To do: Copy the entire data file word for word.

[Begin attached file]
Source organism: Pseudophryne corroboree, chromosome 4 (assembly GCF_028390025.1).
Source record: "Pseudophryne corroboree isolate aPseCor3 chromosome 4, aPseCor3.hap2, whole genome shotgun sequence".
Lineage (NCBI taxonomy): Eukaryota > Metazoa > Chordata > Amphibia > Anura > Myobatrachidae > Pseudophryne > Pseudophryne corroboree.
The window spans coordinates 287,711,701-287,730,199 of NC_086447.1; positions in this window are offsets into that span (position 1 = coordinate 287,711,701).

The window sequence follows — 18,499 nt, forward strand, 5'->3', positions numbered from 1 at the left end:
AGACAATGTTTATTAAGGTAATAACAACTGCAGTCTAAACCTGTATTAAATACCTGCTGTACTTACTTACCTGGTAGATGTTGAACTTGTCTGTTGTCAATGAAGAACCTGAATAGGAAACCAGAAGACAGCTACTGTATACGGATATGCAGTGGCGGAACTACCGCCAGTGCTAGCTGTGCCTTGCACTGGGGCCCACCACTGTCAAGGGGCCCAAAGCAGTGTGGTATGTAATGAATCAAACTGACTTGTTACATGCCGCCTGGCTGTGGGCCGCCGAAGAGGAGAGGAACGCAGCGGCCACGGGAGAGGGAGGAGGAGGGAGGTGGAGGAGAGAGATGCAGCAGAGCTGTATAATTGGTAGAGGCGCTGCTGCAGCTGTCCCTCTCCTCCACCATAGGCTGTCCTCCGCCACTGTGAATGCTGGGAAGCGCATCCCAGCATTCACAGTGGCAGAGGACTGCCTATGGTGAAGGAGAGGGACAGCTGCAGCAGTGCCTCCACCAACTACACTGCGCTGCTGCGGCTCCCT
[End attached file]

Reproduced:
Source organism: Pseudophryne corroboree, chromosome 4 (assembly GCF_028390025.1).
Source record: "Pseudophryne corroboree isolate aPseCor3 chromosome 4, aPseCor3.hap2, whole genome shotgun sequence".
Lineage (NCBI taxonomy): Eukaryota > Metazoa > Chordata > Amphibia > Anura > Myobatrachidae > Pseudophryne > Pseudophryne corroboree.
The window spans coordinates 287,711,701-287,730,199 of NC_086447.1; positions in this window are offsets into that span (position 1 = coordinate 287,711,701).

The window sequence follows — 18,499 nt, forward strand, 5'->3', positions numbered from 1 at the left end:
AGACAATGTTTATTAAGGTAATAACAACTGCAGTCTAAACCTGTATTAAATACCTGCTGTACTTACTTACCTGGTAGATGTTGAACTTGTCTGTTGTCAATGAAGAACCTGAATAGGAAACCAGAAGACAGCTACTGTATACGGATATGCAGTGGCGGAACTACCGCCAGTGCTAGCTGTGCCTTGCACTGGGGCCCACCACTGTCAAGGGGCCCAAAGCAGTGTGGTATGTAATGAATCAAACTGACTTGTTACATGCCGCCTGGCTGTGGGCCGCCGAAGAGGAGAGGAACGCAGCGGCCACGGGAGAGGGAGGAGGAGGGAGGTGGAGGAGAGAGATGCAGCAGAGCTGTATAATTGGTAGAGGCGCTGCTGCAGCTGTCCCTCTCCTCCACCATAGGCTGTCCTCCGCCACTGTGAATGCTGGGAAGCGCATCCCAGCATTCACAGTGGCAGAGGACTGCCTATGGTGAAGGAGAGGGACAGCTGCAGCAGTGCCTCCACCAACTACACTGCGCTGCTGCGGCTCCCT